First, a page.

Rogue One – A Misogynist’s Nightmare

RogueOne(Felicity Jones in Rogue One)

Last week the first trailer dropped for the upcoming Star Wars Anthology film Rogue One, that aims to tell the story of how the Rebels acquire the plans for the first Death Star (if, by some freak accident you’ve never seen Star Wars, the plans for the Death Star are what Princess Leia was smuggling at the start of A New Hope).

The trailer has had the so-called ‘Social Justice Warriors’ out in force – especially on places like IMDb, protesting at yet another female lead in a Star Wars film (following on from Rey in The Force Awakens). I find myself wondering just what these SJWs are afraid of – should it be of any consequence in 2016 that the lead character in a Star Wars film is a woman?

The answer is of course no. SJWs protest at the ‘marginalisation’ of males, but lets be honest guys, we have relatively easy. Most films continue to portray us fellas as the top dogs, the brave heroes, and the noble saviours – we are hardly marginalised (just take a look at Captain America: Civil War, where the two main characters are brooding, muscular males, surrounded by other brooding, muscular males – or Independence Day Resurgence, which would appear to put men front and centre in the hero category). I think the problem of the SJW is rather that Star Wars is not dancing to their tune – a beloved franchise is doing things a little differently to established thinking.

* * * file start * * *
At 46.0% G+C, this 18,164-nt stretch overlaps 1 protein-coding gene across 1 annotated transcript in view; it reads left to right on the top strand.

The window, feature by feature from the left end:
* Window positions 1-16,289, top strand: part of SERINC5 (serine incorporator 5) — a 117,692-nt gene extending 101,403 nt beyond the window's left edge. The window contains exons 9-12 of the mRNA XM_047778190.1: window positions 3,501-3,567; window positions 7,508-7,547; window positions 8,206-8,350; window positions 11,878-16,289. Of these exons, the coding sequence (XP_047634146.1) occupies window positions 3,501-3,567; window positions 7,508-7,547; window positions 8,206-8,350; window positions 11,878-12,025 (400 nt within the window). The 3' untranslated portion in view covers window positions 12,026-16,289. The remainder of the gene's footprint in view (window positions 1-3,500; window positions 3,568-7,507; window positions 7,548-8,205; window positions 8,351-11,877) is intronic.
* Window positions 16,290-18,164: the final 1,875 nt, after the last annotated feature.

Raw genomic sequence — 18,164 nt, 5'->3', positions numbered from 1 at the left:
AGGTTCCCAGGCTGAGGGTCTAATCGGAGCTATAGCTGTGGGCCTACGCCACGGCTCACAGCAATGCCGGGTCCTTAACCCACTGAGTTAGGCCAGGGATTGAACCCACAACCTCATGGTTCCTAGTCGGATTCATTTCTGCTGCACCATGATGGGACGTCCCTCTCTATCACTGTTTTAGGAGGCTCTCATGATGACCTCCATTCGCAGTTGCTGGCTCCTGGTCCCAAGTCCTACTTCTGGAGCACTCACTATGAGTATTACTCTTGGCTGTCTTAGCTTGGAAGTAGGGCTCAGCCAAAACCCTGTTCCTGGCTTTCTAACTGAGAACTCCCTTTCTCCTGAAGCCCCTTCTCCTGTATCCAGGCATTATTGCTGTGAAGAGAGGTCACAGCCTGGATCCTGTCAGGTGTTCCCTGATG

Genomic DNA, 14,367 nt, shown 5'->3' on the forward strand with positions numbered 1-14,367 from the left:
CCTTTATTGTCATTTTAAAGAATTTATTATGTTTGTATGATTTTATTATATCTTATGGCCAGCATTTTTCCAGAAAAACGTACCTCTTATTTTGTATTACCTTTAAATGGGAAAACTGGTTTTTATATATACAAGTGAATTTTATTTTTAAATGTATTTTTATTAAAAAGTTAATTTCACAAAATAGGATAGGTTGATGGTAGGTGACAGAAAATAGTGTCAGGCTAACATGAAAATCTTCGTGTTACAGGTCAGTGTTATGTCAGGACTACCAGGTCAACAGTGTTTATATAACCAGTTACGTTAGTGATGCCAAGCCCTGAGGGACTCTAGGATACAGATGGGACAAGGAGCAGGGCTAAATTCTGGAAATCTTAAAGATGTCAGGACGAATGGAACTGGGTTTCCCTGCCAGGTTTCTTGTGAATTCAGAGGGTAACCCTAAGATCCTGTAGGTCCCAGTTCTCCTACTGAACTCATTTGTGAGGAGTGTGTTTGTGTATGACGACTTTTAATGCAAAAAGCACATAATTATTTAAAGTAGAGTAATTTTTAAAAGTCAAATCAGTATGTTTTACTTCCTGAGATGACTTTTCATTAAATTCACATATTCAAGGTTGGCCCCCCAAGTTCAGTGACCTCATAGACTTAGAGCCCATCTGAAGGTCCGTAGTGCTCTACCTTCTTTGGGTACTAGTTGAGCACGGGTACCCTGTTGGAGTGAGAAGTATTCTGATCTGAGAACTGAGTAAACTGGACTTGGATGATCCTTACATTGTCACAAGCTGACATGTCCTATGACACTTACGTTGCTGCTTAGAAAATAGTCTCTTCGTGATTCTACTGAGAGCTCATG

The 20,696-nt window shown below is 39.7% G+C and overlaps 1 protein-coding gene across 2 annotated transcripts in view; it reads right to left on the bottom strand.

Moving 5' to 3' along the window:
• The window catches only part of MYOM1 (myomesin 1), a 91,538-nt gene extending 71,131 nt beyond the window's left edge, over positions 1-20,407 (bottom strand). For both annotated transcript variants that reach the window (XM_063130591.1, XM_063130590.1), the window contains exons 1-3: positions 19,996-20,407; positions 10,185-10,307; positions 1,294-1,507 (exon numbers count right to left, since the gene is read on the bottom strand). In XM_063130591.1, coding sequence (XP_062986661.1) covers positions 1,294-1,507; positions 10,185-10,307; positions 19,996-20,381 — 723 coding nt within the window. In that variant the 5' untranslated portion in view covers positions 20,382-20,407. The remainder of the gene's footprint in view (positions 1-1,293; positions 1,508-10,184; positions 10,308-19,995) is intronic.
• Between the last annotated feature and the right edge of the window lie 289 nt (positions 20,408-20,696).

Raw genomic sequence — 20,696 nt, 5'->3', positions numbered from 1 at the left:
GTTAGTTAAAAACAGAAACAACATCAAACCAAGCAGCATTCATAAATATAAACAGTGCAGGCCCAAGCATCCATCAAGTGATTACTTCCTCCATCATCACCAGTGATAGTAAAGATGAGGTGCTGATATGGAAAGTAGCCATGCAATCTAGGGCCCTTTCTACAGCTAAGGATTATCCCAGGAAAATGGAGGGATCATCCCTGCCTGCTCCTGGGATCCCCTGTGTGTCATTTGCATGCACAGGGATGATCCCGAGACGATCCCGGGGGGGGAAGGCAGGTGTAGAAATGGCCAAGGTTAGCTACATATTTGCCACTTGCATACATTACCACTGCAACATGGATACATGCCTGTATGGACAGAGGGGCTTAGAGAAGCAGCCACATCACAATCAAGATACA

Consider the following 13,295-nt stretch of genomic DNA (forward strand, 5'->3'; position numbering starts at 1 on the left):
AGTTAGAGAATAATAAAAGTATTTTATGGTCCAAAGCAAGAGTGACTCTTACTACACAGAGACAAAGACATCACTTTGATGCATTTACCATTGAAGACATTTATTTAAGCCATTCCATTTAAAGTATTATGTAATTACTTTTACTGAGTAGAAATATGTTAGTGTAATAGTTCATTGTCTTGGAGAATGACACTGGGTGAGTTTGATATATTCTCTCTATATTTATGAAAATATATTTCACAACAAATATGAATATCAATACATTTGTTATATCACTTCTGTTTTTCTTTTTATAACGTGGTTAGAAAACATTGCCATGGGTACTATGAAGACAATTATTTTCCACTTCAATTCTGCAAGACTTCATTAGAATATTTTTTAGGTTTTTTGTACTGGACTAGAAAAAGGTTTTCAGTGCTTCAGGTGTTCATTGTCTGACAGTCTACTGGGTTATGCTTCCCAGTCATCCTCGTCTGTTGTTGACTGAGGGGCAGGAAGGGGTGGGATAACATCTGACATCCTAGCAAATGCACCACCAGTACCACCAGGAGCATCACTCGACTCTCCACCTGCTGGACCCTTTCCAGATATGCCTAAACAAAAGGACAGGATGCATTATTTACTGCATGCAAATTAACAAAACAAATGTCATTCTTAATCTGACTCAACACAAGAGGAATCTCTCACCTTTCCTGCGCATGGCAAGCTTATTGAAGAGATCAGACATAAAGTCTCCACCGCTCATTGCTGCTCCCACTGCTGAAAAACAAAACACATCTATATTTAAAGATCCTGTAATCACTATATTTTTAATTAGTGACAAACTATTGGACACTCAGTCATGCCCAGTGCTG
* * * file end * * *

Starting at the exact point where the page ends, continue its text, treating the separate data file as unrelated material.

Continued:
Or is it? Princess Leia may not have been the principle hero of A New Hope but she was no shrinking violet either, whilst Mon Mothma led the Rebellion. Queen Amidala may not always have been portrayed brilliantly, but she was also a strong female leader and later, a much-respected senator for her people. Star Wars is filled with important female characters, and whilst they have not always escaped objectification (Leia and the gold bikini anyone?), it would be a mistake for anyone to think women cannot be leaders in the Star Wars universe.

This brings me to my next point – this is Star Wars. It is a space opera featuring telekinesis, laser swords and planet-destroying moons. People can shoot lightening bolts out of their fingers – in all of this, does it matter whether a woman is a figure of importance or not? Is that really the deal-breaker for you suspending your disbelief and enjoying the movie? If that’s where your priorities are, then I suggest you need to reevaluate said priorities, and try to remember that Star Wars is inclusive, not exclusive – unless you’re allied to the Empire.

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